There’s no question that today’s young adults are feeling intense levels of stress.

  • 31% of all teens report feeling overwhelmed, depressed or sad as a result of stress
  • 36% of teens report fatigue or feeling tired
  • 23% report skipping a meal due to stress
  • 2x as many students report their stress is getting worse compared to declining
  • 42% report they are not doing enough to manage their stress
  • 13% say they never set aside time to manage stress

from https://www.apa.org/news/press/releases/2014/02/teen-stress.aspx

I see it with my students. They brag about how little they sleep. They one-up each others’ tales of towers of homework. Their ironic generation jests stress into a cultural norm. We could lament the rise of social media, peer pressure, or the culture of competition. But let’s look in the mirror:

Maybe we are to blame for setting bad examples.

Similar surveys find that adults are just as stressed and just as unlikely to use healthy stress management strategies – 50% of adults only set a few moments aside (or less) each month to take care of themselves. The most popular (and often ineffective) strategy, used by 62% of adults? Screen time.

I’ve written before about how sparse our stress management strategies are – how most teens I talk to rely too heavily on “distraction.” But, what if how we frame our stress is making it worse.

We make “stressed” and “busy” a figure of our identity just like many young adults do.

How’s life?

Busy.

Are we “obstressed” – obsessed with stress?

Stress is our modern soap box. And it’s time to step off. Here are three ways I’m reframing stress to move forward and be a better model and teacher for young adults.

Step 1: Know thy control

My son had his first day of pre-school recently. All day I was anxious, wondering how it was going, how he was behaving. Was he asking for help? Was he throwing a tantrum? Was he eating rocks? I prepared for disaster, my stomach in coils, each time my phone alerted me to a text. Oh no, he’s getting kicked out already.

But he didn’t get kicked out. He loved it. And, his teachers loved him.

I spent hours exacerbating my stress, ruminating about ruin. To top it off, there was nothing I could have done any way. I was miles away from him and his school.

How many times have you made your stress worse by worrying about something beyond your control? One of our most powerful reframes is analyzing which elements of our stress can be controlled and which can’t.

If it can’t be controlled then recognize that. Remind yourself that your ancient brain isn’t rationally dealing with a modern problem.

If it can be controlled or influenced, then turn stress into action. Stress is fuel. Don’t sit there on idle. Drive forward.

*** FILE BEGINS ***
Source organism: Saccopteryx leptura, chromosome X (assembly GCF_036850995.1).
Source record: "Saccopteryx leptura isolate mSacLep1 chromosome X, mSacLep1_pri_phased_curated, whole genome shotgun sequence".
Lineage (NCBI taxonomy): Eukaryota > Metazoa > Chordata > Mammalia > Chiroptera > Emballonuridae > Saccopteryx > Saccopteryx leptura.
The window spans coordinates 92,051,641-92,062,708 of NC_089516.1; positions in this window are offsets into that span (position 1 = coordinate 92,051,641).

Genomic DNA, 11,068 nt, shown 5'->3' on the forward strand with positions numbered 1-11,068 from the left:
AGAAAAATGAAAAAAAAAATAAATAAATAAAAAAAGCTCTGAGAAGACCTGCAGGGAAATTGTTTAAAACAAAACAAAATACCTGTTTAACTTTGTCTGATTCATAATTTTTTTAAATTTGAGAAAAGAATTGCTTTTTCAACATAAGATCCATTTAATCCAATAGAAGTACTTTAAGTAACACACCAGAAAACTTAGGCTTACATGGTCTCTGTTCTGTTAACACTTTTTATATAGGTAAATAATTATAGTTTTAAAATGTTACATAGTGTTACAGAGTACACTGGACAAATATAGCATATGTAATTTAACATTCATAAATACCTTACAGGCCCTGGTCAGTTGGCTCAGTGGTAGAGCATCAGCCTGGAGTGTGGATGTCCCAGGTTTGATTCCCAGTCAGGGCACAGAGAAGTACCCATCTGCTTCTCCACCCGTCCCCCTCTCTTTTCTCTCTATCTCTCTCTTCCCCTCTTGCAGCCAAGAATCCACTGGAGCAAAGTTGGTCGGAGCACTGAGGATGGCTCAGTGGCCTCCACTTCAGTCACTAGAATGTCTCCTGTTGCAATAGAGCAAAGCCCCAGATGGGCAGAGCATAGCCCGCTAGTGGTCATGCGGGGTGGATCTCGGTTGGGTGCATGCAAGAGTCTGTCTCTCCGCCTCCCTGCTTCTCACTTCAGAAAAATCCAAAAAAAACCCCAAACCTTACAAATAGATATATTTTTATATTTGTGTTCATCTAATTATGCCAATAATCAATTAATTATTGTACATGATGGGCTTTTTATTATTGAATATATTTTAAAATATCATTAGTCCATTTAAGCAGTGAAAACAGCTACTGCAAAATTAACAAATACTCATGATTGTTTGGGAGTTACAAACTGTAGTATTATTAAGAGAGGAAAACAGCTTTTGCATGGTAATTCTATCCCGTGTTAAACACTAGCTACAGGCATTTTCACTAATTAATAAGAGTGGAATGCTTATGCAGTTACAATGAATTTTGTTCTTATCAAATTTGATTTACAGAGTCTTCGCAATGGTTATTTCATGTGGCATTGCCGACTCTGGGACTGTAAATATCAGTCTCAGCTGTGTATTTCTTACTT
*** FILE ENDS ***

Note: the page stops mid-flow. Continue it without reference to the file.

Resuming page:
Step 2: Un-bastardize stress

Stress has such a bad name that we forget it serves a critical purpose: helping us survive. A healthy amount of stress is called “eustress.” Athletes get a surge of eustress to make a great play. Eustress allows a singer to get into a flow state. Think of the healthy benefits of exercise, even though our bodies are under stress during our run. Even the adrenaline rush of avoiding a car accident is a sign of stress keeping us alive.

Some stress is good for us. How often do we conflate distress with eustress? How often do we feel the stress of a deadline and lament if for making us languish rather than thank our body for helping us flourish?

Stress is a signal that we care about survival. As psychologist Kelly McGonigal says, sometimes we need to remember that our stress is a signal that our heart is in the right place.

Step 3: Get specific

Another product of our stress-obsession is our overuse and abuse of the word. We use “stress” to cover all sorts of disparate emotions. Sadness. Frustration. Inadequacy. Worry. Our lack of emotional awareness leads us into a trap: I don’t analyze what I’m actually feeling so I don’t know how to appropriately deal with it.

After over-stressing about my son’s first day of school, I introspected: What was I actually feeling? You could plot my emotions and thoughts like this:

Dig deeper under the vagueness of stress.

– What is a more specific emotion (and can you keep going more specific)?

– Why are you feeling that deeper emotion?

– Reframe: In what way is your stress trying to help you?

Stress is real and it affects us, no doubt. We can’t always control whether we experience adversity. But we have to learn to be more stress resilient rather than stress resistant. We have to stop giving in and giving up. And, we have to stop wearing stress as a badge of honor.

Let’s step off the stress-box and move forward – for ourselves and for the young lives that look to us to live (and teach) the example.

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